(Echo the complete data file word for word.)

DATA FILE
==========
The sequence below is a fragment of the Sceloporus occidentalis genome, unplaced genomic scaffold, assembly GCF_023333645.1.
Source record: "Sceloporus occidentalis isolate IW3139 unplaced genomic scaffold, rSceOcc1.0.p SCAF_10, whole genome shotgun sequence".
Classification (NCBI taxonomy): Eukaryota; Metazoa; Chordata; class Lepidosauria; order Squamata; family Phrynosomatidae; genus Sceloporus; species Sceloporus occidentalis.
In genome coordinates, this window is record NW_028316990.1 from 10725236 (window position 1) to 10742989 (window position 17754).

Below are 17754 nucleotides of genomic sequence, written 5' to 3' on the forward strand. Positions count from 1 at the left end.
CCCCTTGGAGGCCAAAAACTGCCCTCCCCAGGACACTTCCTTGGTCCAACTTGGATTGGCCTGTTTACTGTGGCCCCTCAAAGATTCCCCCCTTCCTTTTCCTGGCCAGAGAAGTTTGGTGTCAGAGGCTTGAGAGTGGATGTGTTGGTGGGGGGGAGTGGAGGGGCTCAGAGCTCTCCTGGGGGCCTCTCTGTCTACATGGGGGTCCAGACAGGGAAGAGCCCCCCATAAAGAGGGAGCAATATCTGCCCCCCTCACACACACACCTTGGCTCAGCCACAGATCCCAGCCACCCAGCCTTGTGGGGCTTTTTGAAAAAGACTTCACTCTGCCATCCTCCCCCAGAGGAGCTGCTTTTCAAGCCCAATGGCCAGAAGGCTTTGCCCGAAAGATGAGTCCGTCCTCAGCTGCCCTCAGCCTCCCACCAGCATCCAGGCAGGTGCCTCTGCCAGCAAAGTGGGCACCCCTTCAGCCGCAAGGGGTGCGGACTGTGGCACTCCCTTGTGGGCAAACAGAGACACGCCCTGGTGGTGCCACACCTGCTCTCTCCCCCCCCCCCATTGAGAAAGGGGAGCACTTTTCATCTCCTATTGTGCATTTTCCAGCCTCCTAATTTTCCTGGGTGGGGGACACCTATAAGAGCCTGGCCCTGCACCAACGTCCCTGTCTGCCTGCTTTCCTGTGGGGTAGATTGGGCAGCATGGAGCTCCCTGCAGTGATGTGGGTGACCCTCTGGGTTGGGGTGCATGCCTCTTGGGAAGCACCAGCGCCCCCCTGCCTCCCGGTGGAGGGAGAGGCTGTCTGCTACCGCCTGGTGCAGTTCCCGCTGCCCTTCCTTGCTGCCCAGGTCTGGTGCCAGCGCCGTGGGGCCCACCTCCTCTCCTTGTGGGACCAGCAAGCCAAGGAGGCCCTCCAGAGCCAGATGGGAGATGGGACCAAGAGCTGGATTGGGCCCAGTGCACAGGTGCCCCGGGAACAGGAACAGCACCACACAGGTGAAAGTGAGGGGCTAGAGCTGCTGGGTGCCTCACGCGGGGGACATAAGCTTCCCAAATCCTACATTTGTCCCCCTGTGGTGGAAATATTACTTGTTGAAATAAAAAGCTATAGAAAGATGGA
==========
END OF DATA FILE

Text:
The sequence below is a fragment of the Sceloporus occidentalis genome, unplaced genomic scaffold, assembly GCF_023333645.1.
Source record: "Sceloporus occidentalis isolate IW3139 unplaced genomic scaffold, rSceOcc1.0.p SCAF_10, whole genome shotgun sequence".
Classification (NCBI taxonomy): Eukaryota; Metazoa; Chordata; class Lepidosauria; order Squamata; family Phrynosomatidae; genus Sceloporus; species Sceloporus occidentalis.
In genome coordinates, this window is record NW_028316990.1 from 10725236 (window position 1) to 10742989 (window position 17754).

Below are 17754 nucleotides of genomic sequence, written 5' to 3' on the forward strand. Positions count from 1 at the left end.
CCCCTTGGAGGCCAAAAACTGCCCTCCCCAGGACACTTCCTTGGTCCAACTTGGATTGGCCTGTTTACTGTGGCCCCTCAAAGATTCCCCCCTTCCTTTTCCTGGCCAGAGAAGTTTGGTGTCAGAGGCTTGAGAGTGGATGTGTTGGTGGGGGGGAGTGGAGGGGCTCAGAGCTCTCCTGGGGGCCTCTCTGTCTACATGGGGGTCCAGACAGGGAAGAGCCCCCCATAAAGAGGGAGCAATATCTGCCCCCCTCACACACACACCTTGGCTCAGCCACAGATCCCAGCCACCCAGCCTTGTGGGGCTTTTTGAAAAAGACTTCACTCTGCCATCCTCCCCCAGAGGAGCTGCTTTTCAAGCCCAATGGCCAGAAGGCTTTGCCCGAAAGATGAGTCCGTCCTCAGCTGCCCTCAGCCTCCCACCAGCATCCAGGCAGGTGCCTCTGCCAGCAAAGTGGGCACCCCTTCAGCCGCAAGGGGTGCGGACTGTGGCACTCCCTTGTGGGCAAACAGAGACACGCCCTGGTGGTGCCACACCTGCTCTCTCCCCCCCCCCCATTGAGAAAGGGGAGCACTTTTCATCTCCTATTGTGCATTTTCCAGCCTCCTAATTTTCCTGGGTGGGGGACACCTATAAGAGCCTGGCCCTGCACCAACGTCCCTGTCTGCCTGCTTTCCTGTGGGGTAGATTGGGCAGCATGGAGCTCCCTGCAGTGATGTGGGTGACCCTCTGGGTTGGGGTGCATGCCTCTTGGGAAGCACCAGCGCCCCCCTGCCTCCCGGTGGAGGGAGAGGCTGTCTGCTACCGCCTGGTGCAGTTCCCGCTGCCCTTCCTTGCTGCCCAGGTCTGGTGCCAGCGCCGTGGGGCCCACCTCCTCTCCTTGTGGGACCAGCAAGCCAAGGAGGCCCTCCAGAGCCAGATGGGAGATGGGACCAAGAGCTGGATTGGGCCCAGTGCACAGGTGCCCCGGGAACAGGAACAGCACCACACAGGTGAAAGTGAGGGGCTAGAGCTGCTGGGTGCCTCACGCGGGGGACATAAGCTTCCCAAATCCTACATTTGTCCCCCTGTGGTGGAAATATTACTTGTTGAAATAAAAAGCTATAGAAAGATGGA